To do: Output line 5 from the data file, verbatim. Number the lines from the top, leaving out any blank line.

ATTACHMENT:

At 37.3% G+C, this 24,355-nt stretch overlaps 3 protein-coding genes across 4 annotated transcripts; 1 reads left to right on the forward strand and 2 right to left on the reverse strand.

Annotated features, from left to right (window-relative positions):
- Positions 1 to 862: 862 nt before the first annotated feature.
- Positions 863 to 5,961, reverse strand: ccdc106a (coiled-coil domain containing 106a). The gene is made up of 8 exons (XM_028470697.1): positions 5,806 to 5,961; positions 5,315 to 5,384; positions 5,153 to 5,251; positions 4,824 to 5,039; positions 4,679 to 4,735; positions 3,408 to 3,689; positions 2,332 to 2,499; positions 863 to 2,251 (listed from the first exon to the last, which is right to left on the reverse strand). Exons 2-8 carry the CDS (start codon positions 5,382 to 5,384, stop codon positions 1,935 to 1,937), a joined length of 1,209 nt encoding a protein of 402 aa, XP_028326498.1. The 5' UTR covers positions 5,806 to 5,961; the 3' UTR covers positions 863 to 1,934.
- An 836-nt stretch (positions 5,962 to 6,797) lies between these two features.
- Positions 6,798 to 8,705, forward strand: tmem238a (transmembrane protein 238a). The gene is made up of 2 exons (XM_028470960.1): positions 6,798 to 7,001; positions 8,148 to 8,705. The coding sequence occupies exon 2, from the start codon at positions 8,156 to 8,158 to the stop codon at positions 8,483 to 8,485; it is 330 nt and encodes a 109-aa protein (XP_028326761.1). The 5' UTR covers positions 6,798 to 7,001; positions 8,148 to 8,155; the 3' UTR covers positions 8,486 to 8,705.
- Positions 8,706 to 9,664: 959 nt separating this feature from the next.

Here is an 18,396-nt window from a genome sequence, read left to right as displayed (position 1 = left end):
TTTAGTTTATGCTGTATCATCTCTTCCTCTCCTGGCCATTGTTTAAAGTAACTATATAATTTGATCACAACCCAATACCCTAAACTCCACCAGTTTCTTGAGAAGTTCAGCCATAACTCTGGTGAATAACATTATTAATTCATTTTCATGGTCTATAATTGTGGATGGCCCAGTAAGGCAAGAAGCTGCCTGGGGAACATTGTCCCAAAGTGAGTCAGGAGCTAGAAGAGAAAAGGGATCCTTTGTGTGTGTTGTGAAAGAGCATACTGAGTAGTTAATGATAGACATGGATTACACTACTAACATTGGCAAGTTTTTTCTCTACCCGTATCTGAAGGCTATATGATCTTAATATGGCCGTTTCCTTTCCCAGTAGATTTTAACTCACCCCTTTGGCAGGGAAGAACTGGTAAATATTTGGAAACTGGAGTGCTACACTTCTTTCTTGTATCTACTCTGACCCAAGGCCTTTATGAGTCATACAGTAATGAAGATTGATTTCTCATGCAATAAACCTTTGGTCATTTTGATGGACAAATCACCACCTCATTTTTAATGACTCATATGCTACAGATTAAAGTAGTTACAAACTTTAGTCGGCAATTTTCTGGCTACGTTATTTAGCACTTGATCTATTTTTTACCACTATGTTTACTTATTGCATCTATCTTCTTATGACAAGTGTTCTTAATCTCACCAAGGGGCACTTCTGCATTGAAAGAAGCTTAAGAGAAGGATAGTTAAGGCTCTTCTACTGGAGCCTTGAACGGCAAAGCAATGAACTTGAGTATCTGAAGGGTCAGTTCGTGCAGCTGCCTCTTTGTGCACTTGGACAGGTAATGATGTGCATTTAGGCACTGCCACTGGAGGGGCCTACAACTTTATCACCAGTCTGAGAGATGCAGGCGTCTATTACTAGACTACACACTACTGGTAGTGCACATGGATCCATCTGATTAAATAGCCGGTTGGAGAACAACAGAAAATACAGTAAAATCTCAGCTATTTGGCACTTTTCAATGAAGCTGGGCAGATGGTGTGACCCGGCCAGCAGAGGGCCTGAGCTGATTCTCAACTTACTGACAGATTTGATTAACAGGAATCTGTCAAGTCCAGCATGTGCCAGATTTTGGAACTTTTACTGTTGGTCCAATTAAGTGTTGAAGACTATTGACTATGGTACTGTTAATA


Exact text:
- An 836-nt stretch (positions 5,962 to 6,797) lies between these two features.